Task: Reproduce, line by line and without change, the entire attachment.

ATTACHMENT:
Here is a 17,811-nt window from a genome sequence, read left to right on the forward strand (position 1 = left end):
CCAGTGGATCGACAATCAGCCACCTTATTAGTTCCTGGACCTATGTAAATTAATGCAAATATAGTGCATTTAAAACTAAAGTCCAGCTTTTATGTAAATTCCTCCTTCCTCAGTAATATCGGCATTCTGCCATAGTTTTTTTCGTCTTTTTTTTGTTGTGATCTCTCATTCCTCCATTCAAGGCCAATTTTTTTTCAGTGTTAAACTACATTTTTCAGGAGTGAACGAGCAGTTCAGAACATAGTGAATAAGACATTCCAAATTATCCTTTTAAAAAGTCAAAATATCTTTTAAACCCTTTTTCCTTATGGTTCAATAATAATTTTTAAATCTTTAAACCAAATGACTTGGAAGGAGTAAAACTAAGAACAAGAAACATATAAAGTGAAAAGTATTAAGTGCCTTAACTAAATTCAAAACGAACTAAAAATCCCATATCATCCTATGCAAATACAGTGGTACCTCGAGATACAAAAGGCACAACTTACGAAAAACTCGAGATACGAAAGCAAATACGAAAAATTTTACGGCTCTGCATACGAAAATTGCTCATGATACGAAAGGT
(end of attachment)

Here is a 17,811-nt window from a genome sequence, read left to right on the forward strand (position 1 = left end):
CCAGTGGATCGACAATCAGCCACCTTATTAGTTCCTGGACCTATGTAAATTAATGCAAATATAGTGCATTTAAAACTAAAGTCCAGCTTTTATGTAAATTCCTCCTTCCTCAGTAATATCGGCATTCTGCCATAGTTTTTTTCGTCTTTTTTTTGTTGTGATCTCTCATTCCTCCATTCAAGGCCAATTTTTTTTCAGTGTTAAACTACATTTTTCAGGAGTGAACGAGCAGTTCAGAACATAGTGAATAAGACATTCCAAATTATCCTTTTAAAAAGTCAAAATATCTTTTAAACCCTTTTTCCTTATGGTTCAATAATAATTTTTAAATCTTTAAACCAAATGACTTGGAAGGAGTAAAACTAAGAACAAGAAACATATAAAGTGAAAAGTATTAAGTGCCTTAACTAAATTCAAAACGAACTAAAAATCCCATATCATCCTATGCAAATACAGTGGTACCTCGAGATACAAAAGGCACAACTTACGAAAAACTCGAGATACGAAAGCAAATACGAAAAATTTTACGGCTCTGCATACGAAAATTGCTCATGATACGAAAGGT